• December 7, 2022

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Businesses are made up of a lot of moving parts, so running one can often be a complex endeavor. Without a plan or a strategy for keeping all these moving parts in line, it can be easy to fall into stress, overwhelm and a general sense of unhappiness during your workday.

For the members of Young Entrepreneur Council, figuring out what methods work for them has been an ongoing process. Here, they each discuss one specific strategy they’ve found works well for simplifying their day and allowing them to tackle their duties without added stress and overwhelm.

1. I Block Out Time For Distraction-Free Work

As our team has grown exponentially in the past year, we’ve had to spend some time creating and organizing Slack channels. Now, we have over 30 channels, which means that messages are constantly coming in from team members all over the world. Our business is always changing and improving, so we don’t want to ignore those important moving parts, but we also don’t want those messages to interrupt our day-to-day operations. To simplify my day and duties as co-founder, I usually block out certain hours of my day in order to work without any distractions. I’ve found that this increases my productivity and makes me a more effective leader. – Simon Bacher, Ling App

2. I Leverage The ‘Bundling’ Method

For us, staying productive and getting work done without stress can only be achieved if we focus on a single task at a time and eliminate all distractions during our productive hours. We try to control all distractions and tackle all nonessential tasks during specifically allocated times. What works well for our team is using the “bundling” method to group all similar tasks so we can work on them at the same time. For example, we check and respond to emails only during “communication hours” and not immediately upon receiving them. To implement this structure, our team is trained to work in 90-minute increments, prioritize deep work and effectively control distractions by allocating specific times during the day (usually between 3 to 5 p.m.) to tackle them. – Feruza Djamalova, Sobirovs Law Firm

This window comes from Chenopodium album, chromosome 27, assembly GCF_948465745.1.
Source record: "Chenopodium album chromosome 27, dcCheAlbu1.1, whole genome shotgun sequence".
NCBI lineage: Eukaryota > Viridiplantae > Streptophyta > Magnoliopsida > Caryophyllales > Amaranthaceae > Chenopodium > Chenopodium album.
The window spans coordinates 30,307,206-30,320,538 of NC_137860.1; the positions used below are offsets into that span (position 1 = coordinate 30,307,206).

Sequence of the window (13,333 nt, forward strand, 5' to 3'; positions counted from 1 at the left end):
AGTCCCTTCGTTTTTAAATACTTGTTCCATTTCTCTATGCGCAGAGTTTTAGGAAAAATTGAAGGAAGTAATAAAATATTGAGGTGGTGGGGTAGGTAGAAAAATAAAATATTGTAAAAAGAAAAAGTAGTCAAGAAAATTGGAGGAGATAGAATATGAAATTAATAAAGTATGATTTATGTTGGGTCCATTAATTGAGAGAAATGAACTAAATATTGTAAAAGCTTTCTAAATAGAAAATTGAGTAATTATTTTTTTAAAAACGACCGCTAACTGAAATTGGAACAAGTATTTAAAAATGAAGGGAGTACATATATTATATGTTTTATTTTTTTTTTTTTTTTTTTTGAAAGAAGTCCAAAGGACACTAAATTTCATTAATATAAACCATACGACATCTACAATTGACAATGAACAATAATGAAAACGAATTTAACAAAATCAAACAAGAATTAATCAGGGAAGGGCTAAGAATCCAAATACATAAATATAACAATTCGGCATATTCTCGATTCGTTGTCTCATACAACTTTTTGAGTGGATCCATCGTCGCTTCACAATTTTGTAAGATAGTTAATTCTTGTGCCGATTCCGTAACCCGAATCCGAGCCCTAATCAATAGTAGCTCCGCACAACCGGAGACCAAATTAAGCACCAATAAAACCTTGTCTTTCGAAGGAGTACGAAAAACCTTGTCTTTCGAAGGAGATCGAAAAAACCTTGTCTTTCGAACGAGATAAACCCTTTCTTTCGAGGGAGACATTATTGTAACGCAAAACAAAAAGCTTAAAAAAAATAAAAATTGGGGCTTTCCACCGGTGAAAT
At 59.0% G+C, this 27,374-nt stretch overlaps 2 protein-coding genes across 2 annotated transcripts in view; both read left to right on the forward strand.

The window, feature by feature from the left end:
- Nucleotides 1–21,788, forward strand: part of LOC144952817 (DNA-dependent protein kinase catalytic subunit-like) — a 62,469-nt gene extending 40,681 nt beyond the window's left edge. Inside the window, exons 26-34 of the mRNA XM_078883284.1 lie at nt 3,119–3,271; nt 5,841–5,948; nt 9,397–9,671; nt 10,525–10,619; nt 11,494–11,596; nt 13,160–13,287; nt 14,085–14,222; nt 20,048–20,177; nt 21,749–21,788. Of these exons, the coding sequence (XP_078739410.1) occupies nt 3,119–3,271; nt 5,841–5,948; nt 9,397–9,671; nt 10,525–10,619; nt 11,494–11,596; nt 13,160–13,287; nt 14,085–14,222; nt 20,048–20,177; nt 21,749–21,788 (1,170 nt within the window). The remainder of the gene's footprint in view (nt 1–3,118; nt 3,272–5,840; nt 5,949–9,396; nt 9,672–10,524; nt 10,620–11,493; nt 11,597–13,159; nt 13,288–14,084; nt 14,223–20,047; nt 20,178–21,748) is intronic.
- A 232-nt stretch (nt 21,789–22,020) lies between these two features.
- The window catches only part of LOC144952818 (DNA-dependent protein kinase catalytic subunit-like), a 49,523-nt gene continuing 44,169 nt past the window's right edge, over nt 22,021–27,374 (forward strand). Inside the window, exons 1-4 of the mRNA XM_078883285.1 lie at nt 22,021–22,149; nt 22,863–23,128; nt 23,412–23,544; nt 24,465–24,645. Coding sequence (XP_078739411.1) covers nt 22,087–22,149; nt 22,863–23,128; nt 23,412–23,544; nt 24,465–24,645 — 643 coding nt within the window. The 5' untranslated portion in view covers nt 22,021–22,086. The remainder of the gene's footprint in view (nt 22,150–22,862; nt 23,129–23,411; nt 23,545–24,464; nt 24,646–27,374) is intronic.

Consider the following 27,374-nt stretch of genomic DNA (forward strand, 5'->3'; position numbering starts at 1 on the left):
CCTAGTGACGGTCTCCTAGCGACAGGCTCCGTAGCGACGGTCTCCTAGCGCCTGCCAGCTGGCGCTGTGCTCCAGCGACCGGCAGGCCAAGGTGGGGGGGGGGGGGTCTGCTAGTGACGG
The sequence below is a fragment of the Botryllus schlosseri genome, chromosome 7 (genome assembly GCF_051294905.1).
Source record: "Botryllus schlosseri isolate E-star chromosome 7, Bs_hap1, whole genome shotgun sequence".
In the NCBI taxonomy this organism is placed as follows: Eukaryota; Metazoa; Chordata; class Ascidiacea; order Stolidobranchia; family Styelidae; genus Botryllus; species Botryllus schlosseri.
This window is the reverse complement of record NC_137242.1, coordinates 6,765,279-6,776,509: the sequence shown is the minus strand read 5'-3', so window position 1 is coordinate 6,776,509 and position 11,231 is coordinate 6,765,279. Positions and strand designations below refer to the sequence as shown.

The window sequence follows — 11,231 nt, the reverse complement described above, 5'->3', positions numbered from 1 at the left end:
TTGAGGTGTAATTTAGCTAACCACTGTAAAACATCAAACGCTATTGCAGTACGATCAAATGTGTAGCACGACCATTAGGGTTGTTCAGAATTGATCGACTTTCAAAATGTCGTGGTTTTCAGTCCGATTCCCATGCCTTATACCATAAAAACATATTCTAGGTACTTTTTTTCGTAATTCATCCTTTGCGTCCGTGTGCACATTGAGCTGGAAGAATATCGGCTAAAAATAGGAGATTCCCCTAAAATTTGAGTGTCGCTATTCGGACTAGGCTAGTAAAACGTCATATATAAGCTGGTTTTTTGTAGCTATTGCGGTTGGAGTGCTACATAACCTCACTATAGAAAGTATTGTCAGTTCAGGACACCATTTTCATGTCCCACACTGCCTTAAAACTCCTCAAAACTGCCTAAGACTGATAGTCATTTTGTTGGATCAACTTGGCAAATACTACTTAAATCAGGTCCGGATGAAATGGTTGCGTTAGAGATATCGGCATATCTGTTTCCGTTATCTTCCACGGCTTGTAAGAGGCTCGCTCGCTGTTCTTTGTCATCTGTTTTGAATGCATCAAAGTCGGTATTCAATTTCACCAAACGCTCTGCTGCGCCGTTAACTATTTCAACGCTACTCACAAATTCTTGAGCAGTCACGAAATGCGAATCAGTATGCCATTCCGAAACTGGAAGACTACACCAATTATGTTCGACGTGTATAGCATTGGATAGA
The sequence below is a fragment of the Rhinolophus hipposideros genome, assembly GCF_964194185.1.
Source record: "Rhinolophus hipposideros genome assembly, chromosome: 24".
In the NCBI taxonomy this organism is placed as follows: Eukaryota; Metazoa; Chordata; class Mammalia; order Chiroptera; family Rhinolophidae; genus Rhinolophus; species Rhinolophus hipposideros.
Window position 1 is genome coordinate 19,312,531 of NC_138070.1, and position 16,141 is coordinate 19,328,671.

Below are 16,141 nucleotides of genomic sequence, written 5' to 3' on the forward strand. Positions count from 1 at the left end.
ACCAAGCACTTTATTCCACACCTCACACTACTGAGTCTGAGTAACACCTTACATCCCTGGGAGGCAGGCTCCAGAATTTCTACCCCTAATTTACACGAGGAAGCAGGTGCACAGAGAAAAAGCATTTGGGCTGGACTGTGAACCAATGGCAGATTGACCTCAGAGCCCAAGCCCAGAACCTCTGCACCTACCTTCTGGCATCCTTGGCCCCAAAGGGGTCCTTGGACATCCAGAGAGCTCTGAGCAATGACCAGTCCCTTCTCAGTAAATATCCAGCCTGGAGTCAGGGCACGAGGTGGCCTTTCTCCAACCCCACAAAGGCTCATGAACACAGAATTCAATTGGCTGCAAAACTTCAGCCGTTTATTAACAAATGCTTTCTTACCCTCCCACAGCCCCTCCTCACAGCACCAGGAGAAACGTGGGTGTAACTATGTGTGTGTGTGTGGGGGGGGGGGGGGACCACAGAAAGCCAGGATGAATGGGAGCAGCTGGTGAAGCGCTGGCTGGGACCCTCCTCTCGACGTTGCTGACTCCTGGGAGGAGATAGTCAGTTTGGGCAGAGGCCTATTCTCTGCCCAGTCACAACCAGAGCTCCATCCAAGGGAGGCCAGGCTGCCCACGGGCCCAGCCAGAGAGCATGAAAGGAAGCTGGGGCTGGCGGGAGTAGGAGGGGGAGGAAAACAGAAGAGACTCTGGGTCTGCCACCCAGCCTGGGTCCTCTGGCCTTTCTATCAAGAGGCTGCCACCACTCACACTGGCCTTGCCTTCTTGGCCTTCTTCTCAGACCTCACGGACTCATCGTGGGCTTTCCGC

3. I Focus On One Activity That Improves My Life

Every quarter, I put myself through an exercise that helps me clarify one activity that will improve my life in several areas, professionally and personally. For business, that one activity can be broken down into monthly, weekly and daily parts, and I have made it a habit to focus on doing whatever that is first thing each day. If the rest of my day goes sideways or gets filled with other people’s requests, I can carry the satisfaction of pushing my one activity forward. This has helped me keep stress and overwhelm in check while also making it easy to track and share my goal with my team. – Kris Garlewicz, ProsperiFi

4. I Minimize How Often I’m In Meetings

As business owners, we have multiple things thrown at us every day. If we try to tackle everything as it comes, then we are allowing situations to control us and not the other way around. The “two plus one” meetings rule has worked well for me. Have two scheduled meetings in a day that cover ongoing projects, client meetings or department reviews. Schedule various departments on different days of the week so that you can provide quality time to each function. Keep one hour of optional meeting time daily to fight any fires or handle any immediate actionables. With this method, I stay focused by allocating my mind and time only to that day’s task during the meeting as well as before and after for prep work and follow-up. – Vinay Indresh, Spacejoy

5. I Consider What Keeps Me Up At Night